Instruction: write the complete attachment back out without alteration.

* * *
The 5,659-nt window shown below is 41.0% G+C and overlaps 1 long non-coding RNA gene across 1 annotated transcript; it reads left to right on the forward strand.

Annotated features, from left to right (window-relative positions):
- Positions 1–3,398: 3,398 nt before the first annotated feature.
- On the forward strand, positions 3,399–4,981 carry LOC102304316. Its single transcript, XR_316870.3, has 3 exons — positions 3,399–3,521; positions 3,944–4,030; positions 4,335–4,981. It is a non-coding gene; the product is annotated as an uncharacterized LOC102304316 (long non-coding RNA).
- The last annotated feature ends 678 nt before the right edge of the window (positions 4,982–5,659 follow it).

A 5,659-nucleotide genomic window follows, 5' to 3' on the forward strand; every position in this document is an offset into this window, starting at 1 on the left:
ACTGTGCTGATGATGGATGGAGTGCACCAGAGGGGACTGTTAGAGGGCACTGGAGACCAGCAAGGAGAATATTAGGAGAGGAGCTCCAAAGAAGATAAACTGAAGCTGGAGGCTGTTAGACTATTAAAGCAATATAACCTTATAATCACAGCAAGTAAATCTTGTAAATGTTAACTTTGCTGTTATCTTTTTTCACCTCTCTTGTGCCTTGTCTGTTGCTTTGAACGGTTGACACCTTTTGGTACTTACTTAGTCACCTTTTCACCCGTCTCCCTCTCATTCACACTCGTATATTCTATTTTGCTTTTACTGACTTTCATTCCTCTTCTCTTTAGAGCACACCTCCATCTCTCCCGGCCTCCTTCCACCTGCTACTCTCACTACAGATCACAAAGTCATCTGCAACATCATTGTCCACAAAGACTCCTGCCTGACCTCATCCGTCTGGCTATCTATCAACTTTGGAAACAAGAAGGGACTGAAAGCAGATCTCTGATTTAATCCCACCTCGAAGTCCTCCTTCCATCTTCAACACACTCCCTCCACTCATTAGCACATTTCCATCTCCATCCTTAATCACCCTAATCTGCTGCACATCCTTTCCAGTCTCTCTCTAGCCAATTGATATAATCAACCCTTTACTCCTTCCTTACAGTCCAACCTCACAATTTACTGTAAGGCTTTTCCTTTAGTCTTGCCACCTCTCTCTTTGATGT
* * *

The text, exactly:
The 5,659-nt window shown below is 41.0% G+C and overlaps 1 long non-coding RNA gene across 1 annotated transcript; it reads left to right on the forward strand.

Annotated features, from left to right (window-relative positions):
- Positions 1–3,398: 3,398 nt before the first annotated feature.
- On the forward strand, positions 3,399–4,981 carry LOC102304316. Its single transcript, XR_316870.3, has 3 exons — positions 3,399–3,521; positions 3,944–4,030; positions 4,335–4,981. It is a non-coding gene; the product is annotated as an uncharacterized LOC102304316 (long non-coding RNA).
- The last annotated feature ends 678 nt before the right edge of the window (positions 4,982–5,659 follow it).

A 5,659-nucleotide genomic window follows, 5' to 3' on the forward strand; every position in this document is an offset into this window, starting at 1 on the left:
ACTGTGCTGATGATGGATGGAGTGCACCAGAGGGGACTGTTAGAGGGCACTGGAGACCAGCAAGGAGAATATTAGGAGAGGAGCTCCAAAGAAGATAAACTGAAGCTGGAGGCTGTTAGACTATTAAAGCAATATAACCTTATAATCACAGCAAGTAAATCTTGTAAATGTTAACTTTGCTGTTATCTTTTTTCACCTCTCTTGTGCCTTGTCTGTTGCTTTGAACGGTTGACACCTTTTGGTACTTACTTAGTCACCTTTTCACCCGTCTCCCTCTCATTCACACTCGTATATTCTATTTTGCTTTTACTGACTTTCATTCCTCTTCTCTTTAGAGCACACCTCCATCTCTCCCGGCCTCCTTCCACCTGCTACTCTCACTACAGATCACAAAGTCATCTGCAACATCATTGTCCACAAAGACTCCTGCCTGACCTCATCCGTCTGGCTATCTATCAACTTTGGAAACAAGAAGGGACTGAAAGCAGATCTCTGATTTAATCCCACCTCGAAGTCCTCCTTCCATCTTCAACACACTCCCTCCACTCATTAGCACATTTCCATCTCCATCCTTAATCACCCTAATCTGCTGCACATCCTTTCCAGTCTCTCTCTAGCCAATTGATATAATCAACCCTTTACTCCTTCCTTACAGTCCAACCTCACAATTTACTGTAAGGCTTTTCCTTTAGTCTTGCCACCTCTCTCTTTGATGT